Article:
In most ways, Jonathan Edwards and Charles Finney—their philosophies, theologies, and practices—are polar opposites.
But as I read both of them, I can’t help but notice what appear to be similarities in what they said. And the deeper you read, the more apparent it becomes that unless someone really understands the underlying differences between what they were saying, it may be quite possible to actually follow Finney’s example while trying to emulate Edwards.
Impossible? Let me explain.
Both men agree, in what they said, about the problems with religion. They are really two-fold:
- Professing Christians are not moved by religious things.
- Professing Christians are moved by worldly things.
Here’s a sampling of what they said:
But how insensible and unmoved are most men, about the great things of another world!
And yet how common is it among mankind, that their affections are much more exercised and engaged in other matters, than in religion!
Men are so sluggish, there are so many things to lead their minds off from religion and to oppose the influence of the gospel.
The great political and other worldly excitements that agitate Christendom, are all unfriendly to religion, and divert the mind from the interests of the soul.
They also agree that the solution to these problems is that Christians be moved by spiritual things instead of worldly things:
God has given to mankind affections, for the same purpose which he has given all the faculties and principles of the human soul for, viz., that they might be subservient to man’s chief end, and the great business for which God has created him, that is, the business of religion.
There must be excitement sufficient to wake up the dormant moral powers, and roll back the tide of degradation and sin.
In other words, for both men, intellectual understanding of religious facts is not enough. The heart of a person must be moved to act on those facts in order for him to be truly religious.
Now, what is immediately apparent here is that they use different terms; Edwards uses affections, and Finney uses excitements. However, these could very easily be mistaken as referring to the same thing, both terms being fairly foreign (or at least redefined) in our day. I would suggest that if you eliminate the terms themselves, you might not be able to discern who is talking.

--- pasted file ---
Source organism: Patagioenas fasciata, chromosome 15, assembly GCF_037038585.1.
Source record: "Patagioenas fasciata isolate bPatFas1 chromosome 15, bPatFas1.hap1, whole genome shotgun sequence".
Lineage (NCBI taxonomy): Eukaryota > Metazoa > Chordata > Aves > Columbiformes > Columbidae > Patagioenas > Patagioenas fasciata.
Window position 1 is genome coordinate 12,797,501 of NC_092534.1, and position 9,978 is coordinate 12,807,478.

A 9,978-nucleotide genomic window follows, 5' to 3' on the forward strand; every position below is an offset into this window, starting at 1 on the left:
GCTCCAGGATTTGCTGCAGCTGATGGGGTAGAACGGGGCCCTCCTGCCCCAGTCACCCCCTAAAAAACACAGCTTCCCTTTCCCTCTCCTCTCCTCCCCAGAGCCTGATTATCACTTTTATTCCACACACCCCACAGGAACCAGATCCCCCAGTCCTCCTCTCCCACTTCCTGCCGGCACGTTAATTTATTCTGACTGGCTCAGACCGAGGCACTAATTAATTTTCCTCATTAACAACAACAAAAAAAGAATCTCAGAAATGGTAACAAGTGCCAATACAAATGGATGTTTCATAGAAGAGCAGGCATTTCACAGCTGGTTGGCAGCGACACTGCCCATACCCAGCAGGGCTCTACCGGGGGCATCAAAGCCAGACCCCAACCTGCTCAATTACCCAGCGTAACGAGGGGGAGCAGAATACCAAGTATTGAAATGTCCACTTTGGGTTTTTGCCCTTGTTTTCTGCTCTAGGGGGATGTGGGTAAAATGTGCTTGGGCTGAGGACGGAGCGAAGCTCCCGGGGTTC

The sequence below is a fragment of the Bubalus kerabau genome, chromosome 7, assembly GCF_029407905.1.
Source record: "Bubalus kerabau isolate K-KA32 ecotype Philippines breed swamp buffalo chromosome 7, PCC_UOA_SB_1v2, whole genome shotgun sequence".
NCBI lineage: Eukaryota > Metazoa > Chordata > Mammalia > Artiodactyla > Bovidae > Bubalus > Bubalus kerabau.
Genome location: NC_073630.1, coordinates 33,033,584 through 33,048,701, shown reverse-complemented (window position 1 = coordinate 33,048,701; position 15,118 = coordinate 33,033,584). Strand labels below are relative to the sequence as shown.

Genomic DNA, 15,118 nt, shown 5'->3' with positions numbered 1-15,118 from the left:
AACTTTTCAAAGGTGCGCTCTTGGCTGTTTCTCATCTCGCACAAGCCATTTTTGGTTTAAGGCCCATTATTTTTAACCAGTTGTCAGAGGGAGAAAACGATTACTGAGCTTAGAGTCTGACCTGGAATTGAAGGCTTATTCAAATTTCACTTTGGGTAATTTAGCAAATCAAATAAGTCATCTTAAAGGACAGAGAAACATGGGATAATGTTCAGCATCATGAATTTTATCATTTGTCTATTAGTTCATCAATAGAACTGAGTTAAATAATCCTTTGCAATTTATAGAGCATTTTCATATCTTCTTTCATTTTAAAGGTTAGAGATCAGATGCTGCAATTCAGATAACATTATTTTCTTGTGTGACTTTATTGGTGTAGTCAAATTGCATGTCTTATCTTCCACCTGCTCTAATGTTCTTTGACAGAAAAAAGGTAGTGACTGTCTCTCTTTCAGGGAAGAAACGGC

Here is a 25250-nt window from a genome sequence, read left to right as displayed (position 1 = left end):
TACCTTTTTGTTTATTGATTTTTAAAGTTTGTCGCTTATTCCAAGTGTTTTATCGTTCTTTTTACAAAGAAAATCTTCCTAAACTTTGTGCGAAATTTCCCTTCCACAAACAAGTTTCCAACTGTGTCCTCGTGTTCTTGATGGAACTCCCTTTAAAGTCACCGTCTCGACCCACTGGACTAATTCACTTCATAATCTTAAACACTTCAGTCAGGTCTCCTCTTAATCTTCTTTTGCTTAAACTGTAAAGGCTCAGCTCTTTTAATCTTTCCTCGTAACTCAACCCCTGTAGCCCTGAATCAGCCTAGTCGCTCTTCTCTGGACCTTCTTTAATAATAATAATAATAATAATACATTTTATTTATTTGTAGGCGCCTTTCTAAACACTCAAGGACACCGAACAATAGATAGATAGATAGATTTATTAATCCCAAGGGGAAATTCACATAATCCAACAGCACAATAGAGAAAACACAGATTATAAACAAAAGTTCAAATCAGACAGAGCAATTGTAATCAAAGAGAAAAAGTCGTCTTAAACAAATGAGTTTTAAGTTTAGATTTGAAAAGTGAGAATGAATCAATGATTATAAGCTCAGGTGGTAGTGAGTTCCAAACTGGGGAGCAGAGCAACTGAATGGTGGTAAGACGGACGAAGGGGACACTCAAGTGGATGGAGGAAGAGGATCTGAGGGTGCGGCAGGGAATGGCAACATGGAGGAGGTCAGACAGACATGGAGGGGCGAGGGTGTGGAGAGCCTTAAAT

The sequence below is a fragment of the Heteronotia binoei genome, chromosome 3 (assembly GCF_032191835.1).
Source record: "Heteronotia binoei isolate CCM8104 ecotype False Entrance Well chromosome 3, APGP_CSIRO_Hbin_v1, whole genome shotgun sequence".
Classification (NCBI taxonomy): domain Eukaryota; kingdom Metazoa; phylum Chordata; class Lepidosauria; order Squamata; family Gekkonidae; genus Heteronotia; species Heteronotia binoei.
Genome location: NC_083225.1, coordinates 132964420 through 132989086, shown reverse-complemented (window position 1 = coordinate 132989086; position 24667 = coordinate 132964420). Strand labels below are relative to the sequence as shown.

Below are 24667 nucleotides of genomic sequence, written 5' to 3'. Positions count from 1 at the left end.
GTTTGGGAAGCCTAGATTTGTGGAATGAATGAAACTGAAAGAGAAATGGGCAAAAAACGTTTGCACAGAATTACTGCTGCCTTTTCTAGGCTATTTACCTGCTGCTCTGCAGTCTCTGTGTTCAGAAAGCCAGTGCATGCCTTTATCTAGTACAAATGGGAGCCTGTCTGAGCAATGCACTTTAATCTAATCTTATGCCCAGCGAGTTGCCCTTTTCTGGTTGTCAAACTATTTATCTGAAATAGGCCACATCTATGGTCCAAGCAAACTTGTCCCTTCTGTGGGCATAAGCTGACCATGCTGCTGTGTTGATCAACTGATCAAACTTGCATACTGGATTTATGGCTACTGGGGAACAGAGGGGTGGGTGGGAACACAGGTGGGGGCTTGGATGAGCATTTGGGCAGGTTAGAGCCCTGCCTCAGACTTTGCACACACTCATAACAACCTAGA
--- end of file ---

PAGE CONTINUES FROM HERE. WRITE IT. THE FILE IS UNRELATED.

Can You Tell the Difference?
To prove this to the doubtful mind, consider the following quote. I’ll eliminate which term is used so that it won’t give away who said it, but see if you can guess:
Men are so sluggish, there are so many things to lead their minds off from religion and to oppose the influence of the Gospel, that it is necessary to raise [term deleted] among them, till the tide rises so high as to sweep away the opposing obstacles.
Or how about this quote, in which one of the authors suggests that we use means to move people:
Such books, and such a way of preaching the word, and administration of ordinances, and such a way of worshipping God in prayer, and singing praises, is much to be desired, as has a tendency deeply to affect the hearts of those who attend these means.
The first statement was made by Finney (“an excitement” was the term deleted), and the second quote was Edwards. But do you see how the first could just as easily have been Edwards? Place “religious affections” in place of the term deleted, and the quote could have easily come out of Edwards’s The Religious Affections:
Men are so sluggish, there are so many things to lead their minds off from religion and to oppose the influence of the Gospel, that it is necessary to raise religious affections among them, till the tide rises so high as to sweep away the opposing obstacles.
Or do you see how the second statement could have easily have been made by Finney? It might fit quite well in his New Measures.
What is Different?
So what is the difference between these men?
First, they clearly have much different foundational theologies. Edwards was a Calvinist who thought that only God could bring revival. Finney was, at best, a semi-Pelagian who argued that revival could be brought about by a proper use of means. Edwards thought revival was a miracle; Finney clearly did not.